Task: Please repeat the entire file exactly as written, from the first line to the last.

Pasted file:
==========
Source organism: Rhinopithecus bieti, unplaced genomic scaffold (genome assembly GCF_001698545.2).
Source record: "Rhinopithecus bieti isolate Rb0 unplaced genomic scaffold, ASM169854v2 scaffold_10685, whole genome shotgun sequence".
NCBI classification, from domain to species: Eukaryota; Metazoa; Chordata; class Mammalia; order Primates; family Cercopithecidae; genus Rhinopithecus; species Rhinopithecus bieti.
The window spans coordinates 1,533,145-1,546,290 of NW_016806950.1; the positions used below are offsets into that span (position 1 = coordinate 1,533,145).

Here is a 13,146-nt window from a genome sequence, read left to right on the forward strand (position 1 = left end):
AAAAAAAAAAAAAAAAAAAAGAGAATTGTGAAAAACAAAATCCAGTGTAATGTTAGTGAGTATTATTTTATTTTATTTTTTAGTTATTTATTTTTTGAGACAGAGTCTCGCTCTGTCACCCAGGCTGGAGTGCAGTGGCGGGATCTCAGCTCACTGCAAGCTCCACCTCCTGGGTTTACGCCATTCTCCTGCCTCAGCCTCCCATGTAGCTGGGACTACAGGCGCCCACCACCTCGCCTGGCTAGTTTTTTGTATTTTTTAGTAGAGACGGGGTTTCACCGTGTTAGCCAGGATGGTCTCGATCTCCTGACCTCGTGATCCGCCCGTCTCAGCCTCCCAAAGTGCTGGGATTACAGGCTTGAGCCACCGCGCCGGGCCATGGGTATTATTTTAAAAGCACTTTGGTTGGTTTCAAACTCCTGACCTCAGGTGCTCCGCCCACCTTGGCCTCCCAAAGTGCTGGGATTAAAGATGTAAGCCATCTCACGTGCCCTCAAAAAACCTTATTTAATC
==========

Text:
Source organism: Rhinopithecus bieti, unplaced genomic scaffold (genome assembly GCF_001698545.2).
Source record: "Rhinopithecus bieti isolate Rb0 unplaced genomic scaffold, ASM169854v2 scaffold_10685, whole genome shotgun sequence".
NCBI classification, from domain to species: Eukaryota; Metazoa; Chordata; class Mammalia; order Primates; family Cercopithecidae; genus Rhinopithecus; species Rhinopithecus bieti.
The window spans coordinates 1,533,145-1,546,290 of NW_016806950.1; the positions used below are offsets into that span (position 1 = coordinate 1,533,145).

Here is a 13,146-nt window from a genome sequence, read left to right on the forward strand (position 1 = left end):
AAAAAAAAAAAAAAAAAAAAGAGAATTGTGAAAAACAAAATCCAGTGTAATGTTAGTGAGTATTATTTTATTTTATTTTTTAGTTATTTATTTTTTGAGACAGAGTCTCGCTCTGTCACCCAGGCTGGAGTGCAGTGGCGGGATCTCAGCTCACTGCAAGCTCCACCTCCTGGGTTTACGCCATTCTCCTGCCTCAGCCTCCCATGTAGCTGGGACTACAGGCGCCCACCACCTCGCCTGGCTAGTTTTTTGTATTTTTTAGTAGAGACGGGGTTTCACCGTGTTAGCCAGGATGGTCTCGATCTCCTGACCTCGTGATCCGCCCGTCTCAGCCTCCCAAAGTGCTGGGATTACAGGCTTGAGCCACCGCGCCGGGCCATGGGTATTATTTTAAAAGCACTTTGGTTGGTTTCAAACTCCTGACCTCAGGTGCTCCGCCCACCTTGGCCTCCCAAAGTGCTGGGATTAAAGATGTAAGCCATCTCACGTGCCCTCAAAAAACCTTATTTAATC